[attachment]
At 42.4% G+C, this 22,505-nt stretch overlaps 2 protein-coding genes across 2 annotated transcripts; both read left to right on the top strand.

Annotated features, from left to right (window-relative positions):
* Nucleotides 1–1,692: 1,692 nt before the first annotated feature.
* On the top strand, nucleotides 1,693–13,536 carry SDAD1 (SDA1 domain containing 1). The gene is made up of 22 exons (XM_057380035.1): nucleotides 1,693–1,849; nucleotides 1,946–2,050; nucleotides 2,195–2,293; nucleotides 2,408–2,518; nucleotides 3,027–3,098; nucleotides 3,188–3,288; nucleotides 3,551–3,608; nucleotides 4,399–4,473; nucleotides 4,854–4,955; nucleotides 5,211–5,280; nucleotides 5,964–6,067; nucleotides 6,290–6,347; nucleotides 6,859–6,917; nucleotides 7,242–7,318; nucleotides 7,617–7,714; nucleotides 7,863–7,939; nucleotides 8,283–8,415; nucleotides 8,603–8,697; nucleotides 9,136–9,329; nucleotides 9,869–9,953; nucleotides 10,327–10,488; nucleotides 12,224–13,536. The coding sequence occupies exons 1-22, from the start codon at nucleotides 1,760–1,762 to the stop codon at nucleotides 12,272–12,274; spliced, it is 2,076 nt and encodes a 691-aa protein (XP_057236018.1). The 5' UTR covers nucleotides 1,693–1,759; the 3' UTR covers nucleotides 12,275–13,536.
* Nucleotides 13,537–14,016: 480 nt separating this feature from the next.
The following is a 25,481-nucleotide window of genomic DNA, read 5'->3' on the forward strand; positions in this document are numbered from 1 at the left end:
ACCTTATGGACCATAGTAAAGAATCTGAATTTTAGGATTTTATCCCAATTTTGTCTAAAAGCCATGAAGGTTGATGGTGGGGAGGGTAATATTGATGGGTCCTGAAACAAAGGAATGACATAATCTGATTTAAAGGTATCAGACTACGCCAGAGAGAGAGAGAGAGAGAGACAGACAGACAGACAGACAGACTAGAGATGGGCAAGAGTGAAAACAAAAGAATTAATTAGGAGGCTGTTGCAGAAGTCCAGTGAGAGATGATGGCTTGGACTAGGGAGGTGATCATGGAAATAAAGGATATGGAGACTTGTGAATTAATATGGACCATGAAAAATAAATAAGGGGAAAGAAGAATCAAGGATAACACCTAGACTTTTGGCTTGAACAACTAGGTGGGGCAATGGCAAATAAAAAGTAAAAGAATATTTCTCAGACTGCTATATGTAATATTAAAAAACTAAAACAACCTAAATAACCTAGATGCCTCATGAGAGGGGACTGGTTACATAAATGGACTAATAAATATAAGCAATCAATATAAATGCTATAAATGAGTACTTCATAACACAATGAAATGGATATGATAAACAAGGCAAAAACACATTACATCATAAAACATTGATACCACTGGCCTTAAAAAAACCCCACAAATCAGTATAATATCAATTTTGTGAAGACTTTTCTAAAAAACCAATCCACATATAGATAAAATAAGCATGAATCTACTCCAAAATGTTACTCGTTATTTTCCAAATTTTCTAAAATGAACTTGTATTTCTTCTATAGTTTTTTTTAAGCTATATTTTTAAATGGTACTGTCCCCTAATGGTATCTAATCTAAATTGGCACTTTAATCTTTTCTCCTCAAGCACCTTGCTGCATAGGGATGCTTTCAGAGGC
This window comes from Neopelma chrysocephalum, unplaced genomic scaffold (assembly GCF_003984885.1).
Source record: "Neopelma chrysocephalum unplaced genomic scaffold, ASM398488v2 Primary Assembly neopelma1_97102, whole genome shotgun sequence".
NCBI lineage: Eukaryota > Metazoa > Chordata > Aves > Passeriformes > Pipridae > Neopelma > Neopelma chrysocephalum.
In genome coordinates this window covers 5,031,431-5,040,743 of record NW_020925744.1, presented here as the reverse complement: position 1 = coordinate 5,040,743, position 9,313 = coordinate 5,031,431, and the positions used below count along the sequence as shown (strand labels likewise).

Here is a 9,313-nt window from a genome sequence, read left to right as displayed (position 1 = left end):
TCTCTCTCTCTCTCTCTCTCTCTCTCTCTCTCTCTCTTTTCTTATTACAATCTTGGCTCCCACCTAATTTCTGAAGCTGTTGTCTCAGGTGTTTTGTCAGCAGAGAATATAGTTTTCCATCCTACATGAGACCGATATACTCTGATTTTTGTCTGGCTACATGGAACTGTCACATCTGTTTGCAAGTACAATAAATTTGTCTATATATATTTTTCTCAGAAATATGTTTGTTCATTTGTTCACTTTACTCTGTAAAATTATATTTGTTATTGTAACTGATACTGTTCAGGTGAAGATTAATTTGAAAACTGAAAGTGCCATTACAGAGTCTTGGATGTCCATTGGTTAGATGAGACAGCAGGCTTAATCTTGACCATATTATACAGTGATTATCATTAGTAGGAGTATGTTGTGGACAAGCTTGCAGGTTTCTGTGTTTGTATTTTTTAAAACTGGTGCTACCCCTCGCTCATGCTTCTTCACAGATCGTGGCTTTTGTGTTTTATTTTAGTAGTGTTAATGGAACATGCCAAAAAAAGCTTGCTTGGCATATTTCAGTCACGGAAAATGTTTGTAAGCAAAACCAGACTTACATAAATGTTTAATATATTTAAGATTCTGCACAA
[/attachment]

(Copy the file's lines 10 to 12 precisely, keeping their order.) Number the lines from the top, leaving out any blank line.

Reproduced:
NCBI lineage: Eukaryota > Metazoa > Chordata > Aves > Passeriformes > Pipridae > Neopelma > Neopelma chrysocephalum.
In genome coordinates this window covers 5,031,431-5,040,743 of record NW_020925744.1, presented here as the reverse complement: position 1 = coordinate 5,040,743, position 9,313 = coordinate 5,031,431, and the positions used below count along the sequence as shown (strand labels likewise).

Here is a 9,313-nt window from a genome sequence, read left to right as displayed (position 1 = left end):